Key West’s first Christmas truck parade began with an insult. Someone stopped at the pétanque court with a wreath hanging from the radiator of their truck, and someone else said:

“It sucks. Do you call that the Christmas spirit? I can decorate my truck better than that.

Other words were exchanged (as tends to happen on pétanque grounds).

Little by little, there was soon a line of six or twelve trucks going down Rue Duval, some decorated with lighted tiki torches, others throwing firecrackers at tourists, all spreading holiday cheer.

It was 1993 and I was not there. The origin details came from Harry Harrison, a salesman who once sold spam, among other things, and who was the captain of the Ramada Rats bocce team, as well as a sort of ringleader for various forms of mischief. (These facts were confirmed, however, by my wife, a reliable type of journalist, who drove her Mazda Miata as the chase car behind it all.)

I don’t remember many details from second year except helping a future circuit court judge decorate his Jeep Cherokee, then driving around town, shouting “Merry Christmas” to passers-by. stunned and not being able to stop laughing.

The third year is the most important for me, probably because I had a camera and I had taken notes. There was Frank the Plumber, who was sitting in the bed of his truck on top of a stack of wrapped Christmas presents, on a real porcelain throne, with a plunger for a scepter and a sign saying “The Little Plumber. With a generator running somewhere below to power the excess lights. There was Wilma Krabill, who was 70, dressed as Santa Claus, flanked by palm trees and plastic flamingos, in the back of Bonnie and Mitzi’s 1950s celestial green Chevy pickup. There was this guy named Craig, who everyone called America’s Drunkest Man, loosely tied to the hood of a shiny black GMC pickup truck with a rope. Someone wrapped him in a garland, then someone stuck a red nose on him, and then he was dubbed America’s Drunkest Reindeer.

And there were about a dozen other trucks, as well as our old Volvo station wagon, which they were kind enough to let with us.

None of this was, of course, sanctioned by the city, or within legal distance. There was a “parade permit”, although it was taxidermized, fly-caught, according to my notes, by a guy named Nick, apparently some sort of world record, borrowed from the walls of a dentist’s office. and suspended from a pole above the hood of Harry’s Crown Victoria.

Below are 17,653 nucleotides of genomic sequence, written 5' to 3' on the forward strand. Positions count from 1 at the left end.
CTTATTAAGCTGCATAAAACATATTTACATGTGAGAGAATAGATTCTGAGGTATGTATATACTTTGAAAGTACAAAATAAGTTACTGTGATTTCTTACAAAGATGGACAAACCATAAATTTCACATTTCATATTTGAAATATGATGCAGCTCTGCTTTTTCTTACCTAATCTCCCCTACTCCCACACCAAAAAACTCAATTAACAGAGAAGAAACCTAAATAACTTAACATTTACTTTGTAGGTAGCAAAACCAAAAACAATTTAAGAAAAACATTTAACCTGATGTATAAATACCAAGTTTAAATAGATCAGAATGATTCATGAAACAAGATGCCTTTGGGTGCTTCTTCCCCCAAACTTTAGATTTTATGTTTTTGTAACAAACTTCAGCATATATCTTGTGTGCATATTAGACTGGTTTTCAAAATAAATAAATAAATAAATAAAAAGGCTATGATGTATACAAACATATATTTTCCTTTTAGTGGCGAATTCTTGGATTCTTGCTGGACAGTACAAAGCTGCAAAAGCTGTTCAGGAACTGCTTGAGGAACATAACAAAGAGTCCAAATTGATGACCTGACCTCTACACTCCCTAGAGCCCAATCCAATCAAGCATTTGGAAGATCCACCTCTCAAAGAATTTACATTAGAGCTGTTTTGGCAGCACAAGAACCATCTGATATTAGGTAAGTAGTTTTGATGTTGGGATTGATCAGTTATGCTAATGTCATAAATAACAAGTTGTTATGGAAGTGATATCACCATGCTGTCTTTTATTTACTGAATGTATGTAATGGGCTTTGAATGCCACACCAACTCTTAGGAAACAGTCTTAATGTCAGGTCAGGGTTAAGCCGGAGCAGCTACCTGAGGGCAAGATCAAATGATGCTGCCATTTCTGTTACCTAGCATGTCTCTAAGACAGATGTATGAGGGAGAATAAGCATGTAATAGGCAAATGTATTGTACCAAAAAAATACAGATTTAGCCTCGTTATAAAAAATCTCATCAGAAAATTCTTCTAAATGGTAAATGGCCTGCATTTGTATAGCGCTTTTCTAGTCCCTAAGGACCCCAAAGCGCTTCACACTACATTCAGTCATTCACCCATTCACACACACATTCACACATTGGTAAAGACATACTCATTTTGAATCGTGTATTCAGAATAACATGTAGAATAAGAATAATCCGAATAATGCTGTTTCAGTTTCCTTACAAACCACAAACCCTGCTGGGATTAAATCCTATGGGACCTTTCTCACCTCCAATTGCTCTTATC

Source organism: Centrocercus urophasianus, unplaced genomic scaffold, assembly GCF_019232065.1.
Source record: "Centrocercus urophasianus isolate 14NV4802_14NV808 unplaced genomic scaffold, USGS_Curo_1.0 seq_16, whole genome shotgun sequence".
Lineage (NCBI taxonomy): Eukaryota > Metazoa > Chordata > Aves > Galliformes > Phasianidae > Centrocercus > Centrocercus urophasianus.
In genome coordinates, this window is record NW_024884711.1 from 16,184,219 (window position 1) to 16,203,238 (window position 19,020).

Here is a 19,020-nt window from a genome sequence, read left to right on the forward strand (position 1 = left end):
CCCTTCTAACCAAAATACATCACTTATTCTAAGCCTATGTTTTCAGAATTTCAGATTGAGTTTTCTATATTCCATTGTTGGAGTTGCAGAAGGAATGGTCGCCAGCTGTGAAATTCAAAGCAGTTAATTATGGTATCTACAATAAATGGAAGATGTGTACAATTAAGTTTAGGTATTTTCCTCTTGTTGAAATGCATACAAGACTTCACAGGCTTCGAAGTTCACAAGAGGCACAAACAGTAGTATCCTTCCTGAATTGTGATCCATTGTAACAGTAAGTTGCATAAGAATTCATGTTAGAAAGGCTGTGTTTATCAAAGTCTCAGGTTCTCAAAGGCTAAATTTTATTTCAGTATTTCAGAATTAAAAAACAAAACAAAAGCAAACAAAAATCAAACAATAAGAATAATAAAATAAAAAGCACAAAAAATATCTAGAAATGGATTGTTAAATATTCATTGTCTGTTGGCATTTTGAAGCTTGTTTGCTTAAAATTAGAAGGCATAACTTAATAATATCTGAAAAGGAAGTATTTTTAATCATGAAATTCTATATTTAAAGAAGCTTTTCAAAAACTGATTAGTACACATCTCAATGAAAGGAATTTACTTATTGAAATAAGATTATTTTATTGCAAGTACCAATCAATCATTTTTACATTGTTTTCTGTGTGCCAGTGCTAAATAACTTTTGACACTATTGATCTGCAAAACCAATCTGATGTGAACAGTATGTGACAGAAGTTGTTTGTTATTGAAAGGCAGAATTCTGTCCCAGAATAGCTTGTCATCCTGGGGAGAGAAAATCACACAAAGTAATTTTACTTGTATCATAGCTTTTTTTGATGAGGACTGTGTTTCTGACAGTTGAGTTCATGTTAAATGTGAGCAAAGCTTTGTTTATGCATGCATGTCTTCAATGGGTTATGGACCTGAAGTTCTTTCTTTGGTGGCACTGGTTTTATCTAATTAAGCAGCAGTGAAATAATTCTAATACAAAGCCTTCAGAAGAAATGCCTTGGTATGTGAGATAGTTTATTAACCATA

Caution was not completely thrown to the wind, however, as Steve and Kathy, on their Harleys with wood ducts glued to their helmets, raced forward to block traffic at busier intersections, so the parade can unfold.

I don’t know how long we drove around town that year, maybe 45 minutes, everyone honking “Jingle Bells” almost in unison, but it was one of the funniest nights of my time. life. A final bit of low-level anarchy as the 1970s era of drug trafficking slowly shifted into the mass tourism / wealthy snowbird era of the 2000s. I just remember Wilma coming out of there. endlessly amused Bonnie and Mitzi’s back of her pickup, recounting in her Kentucky accent how someone had lunatic her. And I remember the after-party at Compass Rose was cut short when the fire truck pulled up, because the generator in the Little Plumber Boy’s truck had set the wrapped packages on fire. No damage was really done, however. The firefighters put it out quickly and promised that when they got back to the station they would tell everyone it was a false alarm.

The Truck Parade could have happened again after that. Or maybe it was the last. I think it was difficult to muster that level of anarchy, even low level, on a regular basis. Looking through the photos, I now realize how many of these people have since passed away, including Wilma Krabill and Harry Harrington.